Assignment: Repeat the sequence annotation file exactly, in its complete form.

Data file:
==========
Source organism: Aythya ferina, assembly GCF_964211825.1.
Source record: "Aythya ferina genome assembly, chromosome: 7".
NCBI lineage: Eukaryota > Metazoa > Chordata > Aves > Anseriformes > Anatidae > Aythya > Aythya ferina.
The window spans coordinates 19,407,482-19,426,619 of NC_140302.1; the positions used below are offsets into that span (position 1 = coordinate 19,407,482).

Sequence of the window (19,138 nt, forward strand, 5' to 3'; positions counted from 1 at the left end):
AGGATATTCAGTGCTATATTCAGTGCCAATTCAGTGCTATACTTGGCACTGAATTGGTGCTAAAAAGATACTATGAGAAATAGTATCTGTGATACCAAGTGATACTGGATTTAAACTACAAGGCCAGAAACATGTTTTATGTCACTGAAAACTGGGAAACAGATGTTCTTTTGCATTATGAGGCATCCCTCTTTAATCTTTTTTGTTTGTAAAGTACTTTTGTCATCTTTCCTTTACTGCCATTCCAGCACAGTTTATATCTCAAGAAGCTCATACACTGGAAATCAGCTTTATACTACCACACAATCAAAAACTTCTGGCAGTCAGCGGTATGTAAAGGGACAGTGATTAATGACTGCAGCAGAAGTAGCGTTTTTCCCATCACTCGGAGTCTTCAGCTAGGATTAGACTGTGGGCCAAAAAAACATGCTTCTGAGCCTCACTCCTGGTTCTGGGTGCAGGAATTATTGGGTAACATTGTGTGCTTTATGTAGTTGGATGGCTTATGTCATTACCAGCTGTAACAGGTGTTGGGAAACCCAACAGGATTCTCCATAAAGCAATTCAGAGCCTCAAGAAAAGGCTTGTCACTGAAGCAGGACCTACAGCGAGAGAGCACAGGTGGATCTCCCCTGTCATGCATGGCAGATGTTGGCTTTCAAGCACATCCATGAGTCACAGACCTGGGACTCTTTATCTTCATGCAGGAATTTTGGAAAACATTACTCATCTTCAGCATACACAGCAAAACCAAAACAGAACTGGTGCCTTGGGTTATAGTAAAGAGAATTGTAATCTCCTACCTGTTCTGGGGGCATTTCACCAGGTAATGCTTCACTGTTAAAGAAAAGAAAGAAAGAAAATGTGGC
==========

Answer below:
Source organism: Aythya ferina, assembly GCF_964211825.1.
Source record: "Aythya ferina genome assembly, chromosome: 7".
NCBI lineage: Eukaryota > Metazoa > Chordata > Aves > Anseriformes > Anatidae > Aythya > Aythya ferina.
The window spans coordinates 19,407,482-19,426,619 of NC_140302.1; the positions used below are offsets into that span (position 1 = coordinate 19,407,482).

Sequence of the window (19,138 nt, forward strand, 5' to 3'; positions counted from 1 at the left end):
AGGATATTCAGTGCTATATTCAGTGCCAATTCAGTGCTATACTTGGCACTGAATTGGTGCTAAAAAGATACTATGAGAAATAGTATCTGTGATACCAAGTGATACTGGATTTAAACTACAAGGCCAGAAACATGTTTTATGTCACTGAAAACTGGGAAACAGATGTTCTTTTGCATTATGAGGCATCCCTCTTTAATCTTTTTTGTTTGTAAAGTACTTTTGTCATCTTTCCTTTACTGCCATTCCAGCACAGTTTATATCTCAAGAAGCTCATACACTGGAAATCAGCTTTATACTACCACACAATCAAAAACTTCTGGCAGTCAGCGGTATGTAAAGGGACAGTGATTAATGACTGCAGCAGAAGTAGCGTTTTTCCCATCACTCGGAGTCTTCAGCTAGGATTAGACTGTGGGCCAAAAAAACATGCTTCTGAGCCTCACTCCTGGTTCTGGGTGCAGGAATTATTGGGTAACATTGTGTGCTTTATGTAGTTGGATGGCTTATGTCATTACCAGCTGTAACAGGTGTTGGGAAACCCAACAGGATTCTCCATAAAGCAATTCAGAGCCTCAAGAAAAGGCTTGTCACTGAAGCAGGACCTACAGCGAGAGAGCACAGGTGGATCTCCCCTGTCATGCATGGCAGATGTTGGCTTTCAAGCACATCCATGAGTCACAGACCTGGGACTCTTTATCTTCATGCAGGAATTTTGGAAAACATTACTCATCTTCAGCATACACAGCAAAACCAAAACAGAACTGGTGCCTTGGGTTATAGTAAAGAGAATTGTAATCTCCTACCTGTTCTGGGGGCATTTCACCAGGTAATGCTTCACTGTTAAAGAAAAGAAAGAAAGAAAATGTGGC